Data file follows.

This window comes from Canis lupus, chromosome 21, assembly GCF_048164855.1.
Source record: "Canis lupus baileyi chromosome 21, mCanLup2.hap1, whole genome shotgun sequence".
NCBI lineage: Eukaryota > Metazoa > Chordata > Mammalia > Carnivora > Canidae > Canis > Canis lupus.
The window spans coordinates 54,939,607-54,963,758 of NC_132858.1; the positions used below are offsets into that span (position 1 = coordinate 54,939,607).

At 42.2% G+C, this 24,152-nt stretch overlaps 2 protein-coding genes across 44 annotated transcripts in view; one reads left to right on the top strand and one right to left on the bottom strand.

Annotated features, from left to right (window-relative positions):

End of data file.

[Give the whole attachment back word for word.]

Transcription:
This window comes from Canis lupus, chromosome 21, assembly GCF_048164855.1.
Source record: "Canis lupus baileyi chromosome 21, mCanLup2.hap1, whole genome shotgun sequence".
NCBI lineage: Eukaryota > Metazoa > Chordata > Mammalia > Carnivora > Canidae > Canis > Canis lupus.
The window spans coordinates 54,939,607-54,963,758 of NC_132858.1; the positions used below are offsets into that span (position 1 = coordinate 54,939,607).

At 42.2% G+C, this 24,152-nt stretch overlaps 2 protein-coding genes across 44 annotated transcripts in view; one reads left to right on the top strand and one right to left on the bottom strand.

Annotated features, from left to right (window-relative positions):